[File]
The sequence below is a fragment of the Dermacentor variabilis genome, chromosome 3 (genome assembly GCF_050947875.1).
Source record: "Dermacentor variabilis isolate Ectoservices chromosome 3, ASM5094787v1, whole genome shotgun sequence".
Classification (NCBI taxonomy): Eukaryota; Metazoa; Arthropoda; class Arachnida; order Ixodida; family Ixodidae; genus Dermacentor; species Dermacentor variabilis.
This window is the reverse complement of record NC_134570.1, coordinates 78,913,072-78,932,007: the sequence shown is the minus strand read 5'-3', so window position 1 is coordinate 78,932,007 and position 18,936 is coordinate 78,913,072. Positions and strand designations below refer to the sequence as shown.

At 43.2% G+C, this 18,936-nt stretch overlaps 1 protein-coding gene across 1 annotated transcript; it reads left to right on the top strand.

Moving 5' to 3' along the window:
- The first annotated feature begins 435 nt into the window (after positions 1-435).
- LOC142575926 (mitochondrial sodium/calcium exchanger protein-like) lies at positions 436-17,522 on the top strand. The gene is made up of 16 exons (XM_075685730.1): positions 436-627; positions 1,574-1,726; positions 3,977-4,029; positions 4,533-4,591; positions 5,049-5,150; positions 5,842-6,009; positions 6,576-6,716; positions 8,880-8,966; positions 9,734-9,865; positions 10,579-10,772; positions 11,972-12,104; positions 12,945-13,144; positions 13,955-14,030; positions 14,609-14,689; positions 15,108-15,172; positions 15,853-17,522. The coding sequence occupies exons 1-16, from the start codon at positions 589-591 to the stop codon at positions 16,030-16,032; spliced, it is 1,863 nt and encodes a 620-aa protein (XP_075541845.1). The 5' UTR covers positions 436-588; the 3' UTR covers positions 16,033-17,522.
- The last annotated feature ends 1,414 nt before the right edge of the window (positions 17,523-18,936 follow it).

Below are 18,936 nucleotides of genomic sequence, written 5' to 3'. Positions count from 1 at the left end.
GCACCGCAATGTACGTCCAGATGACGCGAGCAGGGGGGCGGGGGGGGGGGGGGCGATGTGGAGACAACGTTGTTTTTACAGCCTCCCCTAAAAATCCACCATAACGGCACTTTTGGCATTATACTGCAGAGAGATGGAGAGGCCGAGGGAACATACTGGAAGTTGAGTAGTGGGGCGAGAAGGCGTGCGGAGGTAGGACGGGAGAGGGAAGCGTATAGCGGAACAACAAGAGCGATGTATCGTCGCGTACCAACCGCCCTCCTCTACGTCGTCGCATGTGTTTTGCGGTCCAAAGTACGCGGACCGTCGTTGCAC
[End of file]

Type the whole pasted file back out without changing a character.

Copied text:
The sequence below is a fragment of the Dermacentor variabilis genome, chromosome 3 (genome assembly GCF_050947875.1).
Source record: "Dermacentor variabilis isolate Ectoservices chromosome 3, ASM5094787v1, whole genome shotgun sequence".
Classification (NCBI taxonomy): Eukaryota; Metazoa; Arthropoda; class Arachnida; order Ixodida; family Ixodidae; genus Dermacentor; species Dermacentor variabilis.
This window is the reverse complement of record NC_134570.1, coordinates 78,913,072-78,932,007: the sequence shown is the minus strand read 5'-3', so window position 1 is coordinate 78,932,007 and position 18,936 is coordinate 78,913,072. Positions and strand designations below refer to the sequence as shown.

At 43.2% G+C, this 18,936-nt stretch overlaps 1 protein-coding gene across 1 annotated transcript; it reads left to right on the top strand.

Moving 5' to 3' along the window:
- The first annotated feature begins 435 nt into the window (after positions 1-435).
- LOC142575926 (mitochondrial sodium/calcium exchanger protein-like) lies at positions 436-17,522 on the top strand. The gene is made up of 16 exons (XM_075685730.1): positions 436-627; positions 1,574-1,726; positions 3,977-4,029; positions 4,533-4,591; positions 5,049-5,150; positions 5,842-6,009; positions 6,576-6,716; positions 8,880-8,966; positions 9,734-9,865; positions 10,579-10,772; positions 11,972-12,104; positions 12,945-13,144; positions 13,955-14,030; positions 14,609-14,689; positions 15,108-15,172; positions 15,853-17,522. The coding sequence occupies exons 1-16, from the start codon at positions 589-591 to the stop codon at positions 16,030-16,032; spliced, it is 1,863 nt and encodes a 620-aa protein (XP_075541845.1). The 5' UTR covers positions 436-588; the 3' UTR covers positions 16,033-17,522.
- The last annotated feature ends 1,414 nt before the right edge of the window (positions 17,523-18,936 follow it).

Below are 18,936 nucleotides of genomic sequence, written 5' to 3'. Positions count from 1 at the left end.
GCACCGCAATGTACGTCCAGATGACGCGAGCAGGGGGGCGGGGGGGGGGGGGGCGATGTGGAGACAACGTTGTTTTTACAGCCTCCCCTAAAAATCCACCATAACGGCACTTTTGGCATTATACTGCAGAGAGATGGAGAGGCCGAGGGAACATACTGGAAGTTGAGTAGTGGGGCGAGAAGGCGTGCGGAGGTAGGACGGGAGAGGGAAGCGTATAGCGGAACAACAAGAGCGATGTATCGTCGCGTACCAACCGCCCTCCTCTACGTCGTCGCATGTGTTTTGCGGTCCAAAGTACGCGGACCGTCGTTGCAC